The secondary market for mortgage servicing rights, or MSRs, has been heating up recently as interest rates tick up, increasing the value of MSR assets, and as other revenue streams for lenders begin to slow — such as loan refinancing.
It’s also the time of year that many nondepository lenders, also called nonbanks, typically will look to sell off some of the MSR assets on their books to bolster liquidity for future endeavors. Those are normal market dynamics, according to Azad Rafat, MSR senior director at Mortgage Capital Trading Inc.
MSR assets aren’t complicated in conception. They are simply the loan-servicing component that goes along with any mortgage — collecting taxes, interest and principal payments, and forwarding that revenue stream to the appropriate parties, in exchange for a small cut of the interest on the mortgage. And those servicing rights, with a revenue stream backed by the underlying mortgage, can be packaged, bought and sold like any other asset or security.
“We’ll see a lot of companies gear up to start selling some of their MSR portfolio in the third and fourth quarters to generate cash for operations and to put themselves in a better position to continue to originate new loans, and for other financial needs,” Rafat says.
There is no easy way for the general public to track pending secondary-market sales of MRS assets, Rafat explains, absent deep data-diving skills and access to pricey subscription services. Consequently, the MSR market can appear opaque to many, but deal details do surface from time to time through public-record filings, circulating bid documents and word-of-mouth.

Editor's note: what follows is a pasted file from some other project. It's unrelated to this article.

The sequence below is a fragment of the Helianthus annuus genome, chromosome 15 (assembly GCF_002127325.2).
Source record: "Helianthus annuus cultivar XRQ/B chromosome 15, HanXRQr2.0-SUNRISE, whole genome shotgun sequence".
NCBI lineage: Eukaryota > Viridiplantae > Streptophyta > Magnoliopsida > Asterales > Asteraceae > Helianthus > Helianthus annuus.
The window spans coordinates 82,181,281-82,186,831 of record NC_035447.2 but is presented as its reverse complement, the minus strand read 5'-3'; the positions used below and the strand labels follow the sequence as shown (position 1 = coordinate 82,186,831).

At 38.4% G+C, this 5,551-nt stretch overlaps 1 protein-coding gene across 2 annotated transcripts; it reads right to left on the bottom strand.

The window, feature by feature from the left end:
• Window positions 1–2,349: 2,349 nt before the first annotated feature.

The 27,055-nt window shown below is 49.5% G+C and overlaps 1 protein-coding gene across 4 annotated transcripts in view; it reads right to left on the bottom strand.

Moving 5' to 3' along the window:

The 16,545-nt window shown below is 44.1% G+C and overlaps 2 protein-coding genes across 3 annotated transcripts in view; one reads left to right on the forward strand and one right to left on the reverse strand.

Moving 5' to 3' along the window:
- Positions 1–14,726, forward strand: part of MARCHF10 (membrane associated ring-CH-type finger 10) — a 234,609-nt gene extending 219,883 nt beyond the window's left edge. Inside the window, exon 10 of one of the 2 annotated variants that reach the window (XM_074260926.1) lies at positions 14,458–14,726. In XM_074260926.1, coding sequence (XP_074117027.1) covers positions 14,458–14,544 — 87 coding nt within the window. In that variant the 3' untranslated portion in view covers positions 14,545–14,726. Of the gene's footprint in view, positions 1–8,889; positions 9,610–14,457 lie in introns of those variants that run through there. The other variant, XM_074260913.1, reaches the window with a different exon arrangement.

Tom Piercy, managing director of Denver-based Incenter Mortgage Advisors, has a slightly different take than Rafat on the pace of recent MSR asset sales — which are usually tied to government-backed loans.
“We’re not seeing as much activity as anticipated, but that’s because there are a lot of people who thought that the smaller to midsize mortgage banks who retained servicing for the last 16 to 18 months were going to start cashing in on it, and they’re not [at the level expected],” he explained “They’re holding onto them [because interest rates are going up], and they [MSR assets] are performing well, plus you have tax consequences [after selling them].”
He adds that there are many variables involved that can affect secondary market MSR sales. But he says the deals that are coming through the pipeline tend to be “larger deals.”
In fact, Incenter is currently marketing two MSR offerings with bids due Oct. 5. One offering now in circulation is for a $6.1 billion Ginnie Mae servicing portfolio and the other is for a $3.9 billion Fannie Mae and Freddie Mac loan-servicing portfolio.